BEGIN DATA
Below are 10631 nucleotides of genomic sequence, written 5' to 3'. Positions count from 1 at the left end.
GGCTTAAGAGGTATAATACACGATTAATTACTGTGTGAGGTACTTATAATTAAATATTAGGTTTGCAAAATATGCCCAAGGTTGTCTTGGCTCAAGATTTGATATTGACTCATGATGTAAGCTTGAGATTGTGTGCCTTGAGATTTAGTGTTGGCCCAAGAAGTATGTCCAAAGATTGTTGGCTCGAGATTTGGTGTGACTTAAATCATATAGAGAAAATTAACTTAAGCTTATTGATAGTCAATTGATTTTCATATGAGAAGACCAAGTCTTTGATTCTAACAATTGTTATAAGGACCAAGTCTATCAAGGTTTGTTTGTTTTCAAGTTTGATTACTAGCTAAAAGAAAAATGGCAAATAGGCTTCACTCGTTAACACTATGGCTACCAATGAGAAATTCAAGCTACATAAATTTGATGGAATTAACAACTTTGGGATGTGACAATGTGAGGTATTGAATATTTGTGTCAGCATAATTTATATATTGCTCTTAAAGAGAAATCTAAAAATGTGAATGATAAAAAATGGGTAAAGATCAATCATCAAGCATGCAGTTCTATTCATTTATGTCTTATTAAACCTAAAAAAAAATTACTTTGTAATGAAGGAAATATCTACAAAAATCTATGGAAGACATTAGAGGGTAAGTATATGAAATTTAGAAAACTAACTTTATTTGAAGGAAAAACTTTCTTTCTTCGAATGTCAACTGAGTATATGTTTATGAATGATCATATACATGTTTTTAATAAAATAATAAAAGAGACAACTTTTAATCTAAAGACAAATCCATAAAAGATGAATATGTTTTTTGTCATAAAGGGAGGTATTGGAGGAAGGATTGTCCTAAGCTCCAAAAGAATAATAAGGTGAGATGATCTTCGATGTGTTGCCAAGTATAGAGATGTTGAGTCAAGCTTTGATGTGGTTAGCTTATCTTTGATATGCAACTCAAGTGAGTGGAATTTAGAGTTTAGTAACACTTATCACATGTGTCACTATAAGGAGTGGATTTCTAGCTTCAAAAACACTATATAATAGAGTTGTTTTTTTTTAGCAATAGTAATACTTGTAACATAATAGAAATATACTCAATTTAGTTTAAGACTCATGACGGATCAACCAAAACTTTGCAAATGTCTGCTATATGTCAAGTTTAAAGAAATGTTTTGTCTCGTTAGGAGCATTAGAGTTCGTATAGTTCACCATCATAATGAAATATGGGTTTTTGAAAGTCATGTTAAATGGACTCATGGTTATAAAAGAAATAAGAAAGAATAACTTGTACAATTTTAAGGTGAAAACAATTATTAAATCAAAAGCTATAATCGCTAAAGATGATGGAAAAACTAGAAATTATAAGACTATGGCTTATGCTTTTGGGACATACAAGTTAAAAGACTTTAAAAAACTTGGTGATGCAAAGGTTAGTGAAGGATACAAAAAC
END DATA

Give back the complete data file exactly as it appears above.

Below are 10631 nucleotides of genomic sequence, written 5' to 3'. Positions count from 1 at the left end.
GGCTTAAGAGGTATAATACACGATTAATTACTGTGTGAGGTACTTATAATTAAATATTAGGTTTGCAAAATATGCCCAAGGTTGTCTTGGCTCAAGATTTGATATTGACTCATGATGTAAGCTTGAGATTGTGTGCCTTGAGATTTAGTGTTGGCCCAAGAAGTATGTCCAAAGATTGTTGGCTCGAGATTTGGTGTGACTTAAATCATATAGAGAAAATTAACTTAAGCTTATTGATAGTCAATTGATTTTCATATGAGAAGACCAAGTCTTTGATTCTAACAATTGTTATAAGGACCAAGTCTATCAAGGTTTGTTTGTTTTCAAGTTTGATTACTAGCTAAAAGAAAAATGGCAAATAGGCTTCACTCGTTAACACTATGGCTACCAATGAGAAATTCAAGCTACATAAATTTGATGGAATTAACAACTTTGGGATGTGACAATGTGAGGTATTGAATATTTGTGTCAGCATAATTTATATATTGCTCTTAAAGAGAAATCTAAAAATGTGAATGATAAAAAATGGGTAAAGATCAATCATCAAGCATGCAGTTCTATTCATTTATGTCTTATTAAACCTAAAAAAAAATTACTTTGTAATGAAGGAAATATCTACAAAAATCTATGGAAGACATTAGAGGGTAAGTATATGAAATTTAGAAAACTAACTTTATTTGAAGGAAAAACTTTCTTTCTTCGAATGTCAACTGAGTATATGTTTATGAATGATCATATACATGTTTTTAATAAAATAATAAAAGAGACAACTTTTAATCTAAAGACAAATCCATAAAAGATGAATATGTTTTTTGTCATAAAGGGAGGTATTGGAGGAAGGATTGTCCTAAGCTCCAAAAGAATAATAAGGTGAGATGATCTTCGATGTGTTGCCAAGTATAGAGATGTTGAGTCAAGCTTTGATGTGGTTAGCTTATCTTTGATATGCAACTCAAGTGAGTGGAATTTAGAGTTTAGTAACACTTATCACATGTGTCACTATAAGGAGTGGATTTCTAGCTTCAAAAACACTATATAATAGAGTTGTTTTTTTTTAGCAATAGTAATACTTGTAACATAATAGAAATATACTCAATTTAGTTTAAGACTCATGACGGATCAACCAAAACTTTGCAAATGTCTGCTATATGTCAAGTTTAAAGAAATGTTTTGTCTCGTTAGGAGCATTAGAGTTCGTATAGTTCACCATCATAATGAAATATGGGTTTTTGAAAGTCATGTTAAATGGACTCATGGTTATAAAAGAAATAAGAAAGAATAACTTGTACAATTTTAAGGTGAAAACAATTATTAAATCAAAAGCTATAATCGCTAAAGATGATGGAAAAACTAGAAATTATAAGACTATGGCTTATGCTTTTGGGACATACAAGTTAAAAGACTTTAAAAAACTTGGTGATGCAAAGGTTAGTGAAGGATACAAAAAC